Our project is rooted in research on the social and environmental determinants of health and in environmental psychology. The impact that the environment has on our well-being is profound, and poorly designed or hostile environments cause harm. In their current form, emergency homeless shelters are often degrading. The physical design of shelters perpetuates stigma against individuals experiencing homelessness and sends the message that these spaces are what society believes they deserve. Guests are stripped of their dignity and privacy when they are at their most vulnerable and when it should be crucial instead to increase support. In addition to affecting the mental and physical resilience of its staff and guests, poor shelter design can also directly endanger their physical health, as we witnessed through the rapid spread of COVID-19 in homeless shelters across the nation.
We believe that there will be measurable long-term impacts of improving the physical design of existing emergency shelter spaces. Our research has identified the following to guide our designs:
Stigma: It can be incredibly stigmatizing to wait publicly in the queue to enter a shelter, often with no access to seating or protection from the elements while simultaneously outing oneself as being unhoused. Furthermore, bleak, overcrowded, institutional, and dirty spaces send a message to shelter guests that this is what society believes they deserve. Research has demonstrated that stigma can make it more difficult to overcome adversity and life challenges, and that it can contribute to low self esteem, isolation, and an inability to make meaningful life changes. The stigmatizing experience of sleeping in shelters can cause immense harm to individuals at their height of vulnerability, limiting their ability to become stably housed.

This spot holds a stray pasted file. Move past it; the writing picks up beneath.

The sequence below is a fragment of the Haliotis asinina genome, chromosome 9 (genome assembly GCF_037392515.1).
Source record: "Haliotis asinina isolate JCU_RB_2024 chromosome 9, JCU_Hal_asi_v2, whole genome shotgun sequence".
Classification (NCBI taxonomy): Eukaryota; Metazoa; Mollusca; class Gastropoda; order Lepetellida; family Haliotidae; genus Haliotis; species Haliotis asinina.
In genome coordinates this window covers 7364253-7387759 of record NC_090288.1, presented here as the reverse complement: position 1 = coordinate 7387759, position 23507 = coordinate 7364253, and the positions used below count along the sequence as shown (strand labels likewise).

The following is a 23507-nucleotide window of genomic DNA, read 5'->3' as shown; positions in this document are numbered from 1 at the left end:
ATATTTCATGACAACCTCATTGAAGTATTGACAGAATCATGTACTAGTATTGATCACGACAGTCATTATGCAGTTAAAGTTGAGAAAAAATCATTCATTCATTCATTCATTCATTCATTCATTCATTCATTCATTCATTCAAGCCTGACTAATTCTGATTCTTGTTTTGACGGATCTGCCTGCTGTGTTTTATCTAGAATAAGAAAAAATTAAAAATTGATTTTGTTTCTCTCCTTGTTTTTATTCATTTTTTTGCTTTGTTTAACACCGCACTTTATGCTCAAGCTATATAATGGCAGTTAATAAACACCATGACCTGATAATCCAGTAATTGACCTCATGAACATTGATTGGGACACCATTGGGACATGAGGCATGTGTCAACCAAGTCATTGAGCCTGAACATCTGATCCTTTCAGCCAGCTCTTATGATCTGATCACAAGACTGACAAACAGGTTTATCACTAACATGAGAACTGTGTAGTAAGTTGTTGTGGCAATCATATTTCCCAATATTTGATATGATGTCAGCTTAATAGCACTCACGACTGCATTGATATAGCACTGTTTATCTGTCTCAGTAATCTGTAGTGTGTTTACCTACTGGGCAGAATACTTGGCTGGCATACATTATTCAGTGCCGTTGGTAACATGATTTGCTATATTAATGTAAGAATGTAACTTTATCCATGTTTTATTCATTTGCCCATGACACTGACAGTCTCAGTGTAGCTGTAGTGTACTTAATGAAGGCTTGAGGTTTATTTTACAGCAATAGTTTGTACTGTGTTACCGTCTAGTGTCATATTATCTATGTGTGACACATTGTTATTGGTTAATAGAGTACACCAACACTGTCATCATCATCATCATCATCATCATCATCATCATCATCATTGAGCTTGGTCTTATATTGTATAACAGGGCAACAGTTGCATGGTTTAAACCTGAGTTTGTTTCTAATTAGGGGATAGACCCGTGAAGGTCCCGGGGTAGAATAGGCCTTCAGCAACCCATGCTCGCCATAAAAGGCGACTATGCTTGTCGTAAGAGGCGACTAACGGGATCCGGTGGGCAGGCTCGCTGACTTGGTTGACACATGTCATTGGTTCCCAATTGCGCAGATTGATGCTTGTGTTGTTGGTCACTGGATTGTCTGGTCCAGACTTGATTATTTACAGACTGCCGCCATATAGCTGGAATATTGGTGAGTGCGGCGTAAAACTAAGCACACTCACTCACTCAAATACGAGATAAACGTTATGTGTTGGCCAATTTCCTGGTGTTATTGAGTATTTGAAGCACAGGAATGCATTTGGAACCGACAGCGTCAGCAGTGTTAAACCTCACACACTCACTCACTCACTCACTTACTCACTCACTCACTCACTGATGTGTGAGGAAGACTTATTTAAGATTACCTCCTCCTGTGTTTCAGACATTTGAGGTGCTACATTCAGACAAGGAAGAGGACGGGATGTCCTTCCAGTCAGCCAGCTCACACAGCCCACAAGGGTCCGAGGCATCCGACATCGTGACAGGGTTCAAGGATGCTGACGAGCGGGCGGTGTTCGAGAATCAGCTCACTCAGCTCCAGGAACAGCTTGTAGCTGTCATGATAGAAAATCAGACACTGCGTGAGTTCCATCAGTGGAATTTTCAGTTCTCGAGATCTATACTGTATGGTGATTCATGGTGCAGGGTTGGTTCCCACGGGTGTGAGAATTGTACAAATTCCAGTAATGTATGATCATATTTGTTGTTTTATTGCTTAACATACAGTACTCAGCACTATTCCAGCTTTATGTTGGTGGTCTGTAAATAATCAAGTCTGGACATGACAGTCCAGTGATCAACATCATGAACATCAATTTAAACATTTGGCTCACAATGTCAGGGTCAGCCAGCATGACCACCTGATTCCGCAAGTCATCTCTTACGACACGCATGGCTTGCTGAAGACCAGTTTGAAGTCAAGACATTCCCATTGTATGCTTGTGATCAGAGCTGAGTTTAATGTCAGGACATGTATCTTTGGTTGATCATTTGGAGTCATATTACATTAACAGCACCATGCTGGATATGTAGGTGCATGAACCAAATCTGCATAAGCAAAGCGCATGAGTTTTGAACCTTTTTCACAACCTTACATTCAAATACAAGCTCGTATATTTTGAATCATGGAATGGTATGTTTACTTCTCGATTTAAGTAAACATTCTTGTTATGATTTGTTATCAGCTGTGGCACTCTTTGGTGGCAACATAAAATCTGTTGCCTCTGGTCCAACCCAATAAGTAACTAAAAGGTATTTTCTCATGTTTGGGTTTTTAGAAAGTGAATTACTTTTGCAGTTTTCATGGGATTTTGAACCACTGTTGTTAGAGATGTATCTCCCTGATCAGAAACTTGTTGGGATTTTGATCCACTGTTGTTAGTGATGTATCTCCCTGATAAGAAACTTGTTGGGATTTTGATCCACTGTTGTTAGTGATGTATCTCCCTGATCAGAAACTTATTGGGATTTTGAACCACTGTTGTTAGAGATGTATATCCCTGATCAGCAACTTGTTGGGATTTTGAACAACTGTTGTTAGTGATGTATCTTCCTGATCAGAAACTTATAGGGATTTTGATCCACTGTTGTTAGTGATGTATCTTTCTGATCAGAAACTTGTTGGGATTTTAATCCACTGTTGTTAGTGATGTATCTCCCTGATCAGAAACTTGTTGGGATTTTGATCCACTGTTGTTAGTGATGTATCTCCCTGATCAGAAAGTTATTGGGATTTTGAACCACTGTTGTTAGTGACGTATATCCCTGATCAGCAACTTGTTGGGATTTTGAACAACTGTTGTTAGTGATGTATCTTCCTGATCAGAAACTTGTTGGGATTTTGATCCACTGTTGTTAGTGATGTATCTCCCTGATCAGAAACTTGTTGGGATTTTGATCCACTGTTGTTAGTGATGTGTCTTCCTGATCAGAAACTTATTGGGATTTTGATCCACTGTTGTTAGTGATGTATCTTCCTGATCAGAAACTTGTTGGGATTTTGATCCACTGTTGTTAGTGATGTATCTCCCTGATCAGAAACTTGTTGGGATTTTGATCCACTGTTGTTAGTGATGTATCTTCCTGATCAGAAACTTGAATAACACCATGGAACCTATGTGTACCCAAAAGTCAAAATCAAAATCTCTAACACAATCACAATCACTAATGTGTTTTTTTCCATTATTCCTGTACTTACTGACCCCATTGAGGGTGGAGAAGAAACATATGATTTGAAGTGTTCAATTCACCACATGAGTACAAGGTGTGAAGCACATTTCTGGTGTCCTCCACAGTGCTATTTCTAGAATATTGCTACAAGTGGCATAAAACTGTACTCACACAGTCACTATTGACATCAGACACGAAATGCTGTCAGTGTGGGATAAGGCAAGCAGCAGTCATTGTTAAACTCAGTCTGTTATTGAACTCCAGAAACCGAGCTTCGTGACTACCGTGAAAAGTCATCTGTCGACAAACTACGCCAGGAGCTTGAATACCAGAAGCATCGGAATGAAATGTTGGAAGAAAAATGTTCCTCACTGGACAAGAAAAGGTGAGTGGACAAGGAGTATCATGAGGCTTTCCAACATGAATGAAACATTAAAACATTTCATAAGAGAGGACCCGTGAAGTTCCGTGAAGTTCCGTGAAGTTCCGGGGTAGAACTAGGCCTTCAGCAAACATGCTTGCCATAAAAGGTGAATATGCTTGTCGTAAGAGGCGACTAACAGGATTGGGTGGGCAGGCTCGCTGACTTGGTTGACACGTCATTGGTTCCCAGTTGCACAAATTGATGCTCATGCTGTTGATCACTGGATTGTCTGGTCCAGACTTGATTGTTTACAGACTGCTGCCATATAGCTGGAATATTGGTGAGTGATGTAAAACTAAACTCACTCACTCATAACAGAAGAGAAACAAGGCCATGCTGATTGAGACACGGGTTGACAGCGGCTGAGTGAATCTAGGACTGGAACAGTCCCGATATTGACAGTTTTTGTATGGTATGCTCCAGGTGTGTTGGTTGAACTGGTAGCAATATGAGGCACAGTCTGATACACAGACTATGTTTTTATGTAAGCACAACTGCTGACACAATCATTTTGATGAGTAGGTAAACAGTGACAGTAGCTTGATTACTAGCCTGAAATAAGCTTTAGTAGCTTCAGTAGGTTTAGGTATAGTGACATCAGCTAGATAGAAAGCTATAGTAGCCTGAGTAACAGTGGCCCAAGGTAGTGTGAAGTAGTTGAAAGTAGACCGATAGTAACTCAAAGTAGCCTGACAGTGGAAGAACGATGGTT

Trauma: There is a very high prevalence of trauma, mental illness, and PTSD among the unhoused: both preceding and contributing to individuals becoming unhoused, and as a consequence of being unhoused. Trauma has been shown to impact service utilization, and it can be costly and difficult to overcome. In order to maximize the potential for individuals to escape houselessness, there is a need for trauma-informed spaces that promote safety and health. Many emergency adult shelters in their current form are overcrowded, unsafe, lack privacy, and have a hostile design, continuing the traumatization of this population.
Sleep deprivation: Despite being intended as spaces to sleep for those without houses, shelters in their current form limit the ability to achieve good sleep. There is ample research demonstrating the high rates of sleep disturbance among unhoused populations, including short sleep duration and poor sleep quality. Among this population, factors contributing to sleep deprivation include lack of adequate, comfortable sleeping spaces as well as the inherent risks and vulnerabilities associated with being asleep in unsafe settings. Sleep deprivation has significant long term consequences, including increased risk of chronic diseases, stroke, mental disorders, health-risk behaviors, limitations in daily functioning, and mortality. Studies among unhoused individuals have shown that the noise and lack of privacy and safety common to shelters, particularly in those with large congregate sleeping areas, contribute to sleep-deprivation in shelters. This leads to significant long-term deleterious consequences for those relying on shelters as a place to sleep.